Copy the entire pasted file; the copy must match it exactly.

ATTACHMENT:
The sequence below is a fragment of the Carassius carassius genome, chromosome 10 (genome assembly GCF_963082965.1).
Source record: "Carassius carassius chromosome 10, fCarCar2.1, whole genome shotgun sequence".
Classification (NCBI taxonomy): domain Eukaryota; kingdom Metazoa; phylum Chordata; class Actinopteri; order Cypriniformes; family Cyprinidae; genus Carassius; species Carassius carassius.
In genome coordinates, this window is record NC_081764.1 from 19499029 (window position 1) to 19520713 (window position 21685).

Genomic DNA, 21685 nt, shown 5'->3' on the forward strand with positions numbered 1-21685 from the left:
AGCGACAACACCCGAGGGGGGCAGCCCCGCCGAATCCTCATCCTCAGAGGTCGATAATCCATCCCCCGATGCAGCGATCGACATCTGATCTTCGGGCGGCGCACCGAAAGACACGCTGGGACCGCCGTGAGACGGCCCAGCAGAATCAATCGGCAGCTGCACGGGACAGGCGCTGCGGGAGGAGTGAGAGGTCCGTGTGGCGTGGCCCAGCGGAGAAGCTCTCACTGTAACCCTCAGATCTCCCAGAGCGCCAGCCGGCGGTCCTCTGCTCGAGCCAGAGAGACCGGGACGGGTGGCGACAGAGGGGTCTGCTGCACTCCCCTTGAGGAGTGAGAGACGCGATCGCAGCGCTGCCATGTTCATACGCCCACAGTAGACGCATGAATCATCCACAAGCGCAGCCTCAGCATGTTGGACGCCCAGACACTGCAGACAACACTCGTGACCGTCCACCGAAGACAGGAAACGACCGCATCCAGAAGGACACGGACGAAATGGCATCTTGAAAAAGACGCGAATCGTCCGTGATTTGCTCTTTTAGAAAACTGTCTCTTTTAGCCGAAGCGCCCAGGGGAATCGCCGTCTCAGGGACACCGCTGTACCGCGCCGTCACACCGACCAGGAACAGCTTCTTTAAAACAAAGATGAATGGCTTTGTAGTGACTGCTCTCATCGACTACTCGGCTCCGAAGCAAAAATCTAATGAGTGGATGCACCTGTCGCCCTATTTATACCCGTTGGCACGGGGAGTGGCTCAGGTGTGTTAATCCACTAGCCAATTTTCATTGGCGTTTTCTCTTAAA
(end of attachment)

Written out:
The sequence below is a fragment of the Carassius carassius genome, chromosome 10 (genome assembly GCF_963082965.1).
Source record: "Carassius carassius chromosome 10, fCarCar2.1, whole genome shotgun sequence".
Classification (NCBI taxonomy): domain Eukaryota; kingdom Metazoa; phylum Chordata; class Actinopteri; order Cypriniformes; family Cyprinidae; genus Carassius; species Carassius carassius.
In genome coordinates, this window is record NC_081764.1 from 19499029 (window position 1) to 19520713 (window position 21685).

Genomic DNA, 21685 nt, shown 5'->3' on the forward strand with positions numbered 1-21685 from the left:
AGCGACAACACCCGAGGGGGGCAGCCCCGCCGAATCCTCATCCTCAGAGGTCGATAATCCATCCCCCGATGCAGCGATCGACATCTGATCTTCGGGCGGCGCACCGAAAGACACGCTGGGACCGCCGTGAGACGGCCCAGCAGAATCAATCGGCAGCTGCACGGGACAGGCGCTGCGGGAGGAGTGAGAGGTCCGTGTGGCGTGGCCCAGCGGAGAAGCTCTCACTGTAACCCTCAGATCTCCCAGAGCGCCAGCCGGCGGTCCTCTGCTCGAGCCAGAGAGACCGGGACGGGTGGCGACAGAGGGGTCTGCTGCACTCCCCTTGAGGAGTGAGAGACGCGATCGCAGCGCTGCCATGTTCATACGCCCACAGTAGACGCATGAATCATCCACAAGCGCAGCCTCAGCATGTTGGACGCCCAGACACTGCAGACAACACTCGTGACCGTCCACCGAAGACAGGAAACGACCGCATCCAGAAGGACACGGACGAAATGGCATCTTGAAAAAGACGCGAATCGTCCGTGATTTGCTCTTTTAGAAAACTGTCTCTTTTAGCCGAAGCGCCCAGGGGAATCGCCGTCTCAGGGACACCGCTGTACCGCGCCGTCACACCGACCAGGAACAGCTTCTTTAAAACAAAGATGAATGGCTTTGTAGTGACTGCTCTCATCGACTACTCGGCTCCGAAGCAAAAATCTAATGAGTGGATGCACCTGTCGCCCTATTTATACCCGTTGGCACGGGGAGTGGCTCAGGTGTGTTAATCCACTAGCCAATTTTCATTGGCGTTTTCTCTTAAA